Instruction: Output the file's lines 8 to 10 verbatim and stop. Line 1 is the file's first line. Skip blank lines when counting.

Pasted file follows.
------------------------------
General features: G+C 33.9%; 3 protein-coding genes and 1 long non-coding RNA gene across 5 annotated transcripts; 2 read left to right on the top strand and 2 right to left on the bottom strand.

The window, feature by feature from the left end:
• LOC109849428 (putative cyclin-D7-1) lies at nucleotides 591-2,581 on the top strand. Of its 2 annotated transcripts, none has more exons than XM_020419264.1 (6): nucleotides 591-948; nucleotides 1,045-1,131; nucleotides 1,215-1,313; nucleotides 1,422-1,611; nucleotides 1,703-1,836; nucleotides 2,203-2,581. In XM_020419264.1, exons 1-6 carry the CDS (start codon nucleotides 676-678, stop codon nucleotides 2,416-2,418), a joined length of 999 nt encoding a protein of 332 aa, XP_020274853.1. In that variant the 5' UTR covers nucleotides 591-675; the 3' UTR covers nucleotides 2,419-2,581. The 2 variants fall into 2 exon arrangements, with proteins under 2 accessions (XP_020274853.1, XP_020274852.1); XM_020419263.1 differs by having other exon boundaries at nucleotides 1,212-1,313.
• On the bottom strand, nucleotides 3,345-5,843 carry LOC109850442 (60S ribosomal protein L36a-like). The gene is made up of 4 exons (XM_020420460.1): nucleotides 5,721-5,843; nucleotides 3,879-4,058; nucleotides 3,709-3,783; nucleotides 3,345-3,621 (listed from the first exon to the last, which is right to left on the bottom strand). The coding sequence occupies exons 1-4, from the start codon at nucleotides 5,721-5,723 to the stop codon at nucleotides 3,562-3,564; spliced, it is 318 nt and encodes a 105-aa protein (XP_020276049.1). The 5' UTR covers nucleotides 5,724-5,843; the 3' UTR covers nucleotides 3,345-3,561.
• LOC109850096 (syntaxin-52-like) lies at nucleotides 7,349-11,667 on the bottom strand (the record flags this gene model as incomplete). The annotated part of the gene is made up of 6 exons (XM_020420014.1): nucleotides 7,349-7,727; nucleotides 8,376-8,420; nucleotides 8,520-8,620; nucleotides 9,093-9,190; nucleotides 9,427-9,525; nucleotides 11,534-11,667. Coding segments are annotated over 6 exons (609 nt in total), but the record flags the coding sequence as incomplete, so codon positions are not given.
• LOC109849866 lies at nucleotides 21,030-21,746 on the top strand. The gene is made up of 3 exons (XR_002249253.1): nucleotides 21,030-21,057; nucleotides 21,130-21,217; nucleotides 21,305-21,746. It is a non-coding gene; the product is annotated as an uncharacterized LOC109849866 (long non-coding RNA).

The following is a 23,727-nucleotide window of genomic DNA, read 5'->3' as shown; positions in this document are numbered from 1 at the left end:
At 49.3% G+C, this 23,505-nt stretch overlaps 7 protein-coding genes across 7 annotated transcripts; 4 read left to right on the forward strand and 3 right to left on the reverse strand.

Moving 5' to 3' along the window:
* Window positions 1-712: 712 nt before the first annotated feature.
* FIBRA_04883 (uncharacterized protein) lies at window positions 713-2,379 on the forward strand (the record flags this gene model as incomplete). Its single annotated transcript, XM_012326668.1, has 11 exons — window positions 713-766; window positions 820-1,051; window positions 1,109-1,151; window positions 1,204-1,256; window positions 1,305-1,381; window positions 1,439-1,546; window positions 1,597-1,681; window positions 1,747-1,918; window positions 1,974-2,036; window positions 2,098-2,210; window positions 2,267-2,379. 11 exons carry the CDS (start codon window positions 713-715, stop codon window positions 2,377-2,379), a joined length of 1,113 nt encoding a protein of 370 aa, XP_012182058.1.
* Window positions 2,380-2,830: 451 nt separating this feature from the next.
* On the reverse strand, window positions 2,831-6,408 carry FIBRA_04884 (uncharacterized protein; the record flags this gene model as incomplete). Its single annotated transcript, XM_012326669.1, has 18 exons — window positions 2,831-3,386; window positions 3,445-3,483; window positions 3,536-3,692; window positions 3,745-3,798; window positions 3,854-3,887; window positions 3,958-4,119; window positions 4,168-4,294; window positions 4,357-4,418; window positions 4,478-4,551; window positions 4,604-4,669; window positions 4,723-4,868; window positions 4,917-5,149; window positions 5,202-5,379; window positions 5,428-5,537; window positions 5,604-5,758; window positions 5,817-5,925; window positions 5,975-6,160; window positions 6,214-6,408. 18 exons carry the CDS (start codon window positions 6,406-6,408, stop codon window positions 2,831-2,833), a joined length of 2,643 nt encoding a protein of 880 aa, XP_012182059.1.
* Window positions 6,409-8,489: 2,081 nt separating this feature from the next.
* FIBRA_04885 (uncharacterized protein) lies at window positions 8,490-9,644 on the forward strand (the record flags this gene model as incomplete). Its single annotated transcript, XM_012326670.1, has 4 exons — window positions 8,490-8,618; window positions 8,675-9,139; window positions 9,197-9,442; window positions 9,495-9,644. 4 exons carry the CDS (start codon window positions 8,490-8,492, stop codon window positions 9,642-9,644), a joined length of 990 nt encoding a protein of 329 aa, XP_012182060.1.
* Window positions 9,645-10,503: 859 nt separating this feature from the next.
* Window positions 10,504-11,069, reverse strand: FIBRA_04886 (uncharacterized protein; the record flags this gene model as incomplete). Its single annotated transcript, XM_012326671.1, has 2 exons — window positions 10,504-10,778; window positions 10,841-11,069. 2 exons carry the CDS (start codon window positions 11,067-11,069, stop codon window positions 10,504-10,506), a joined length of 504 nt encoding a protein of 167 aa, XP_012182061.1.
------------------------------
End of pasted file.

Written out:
At 49.3% G+C, this 23,505-nt stretch overlaps 7 protein-coding genes across 7 annotated transcripts; 4 read left to right on the forward strand and 3 right to left on the reverse strand.

Moving 5' to 3' along the window:
* Window positions 1-712: 712 nt before the first annotated feature.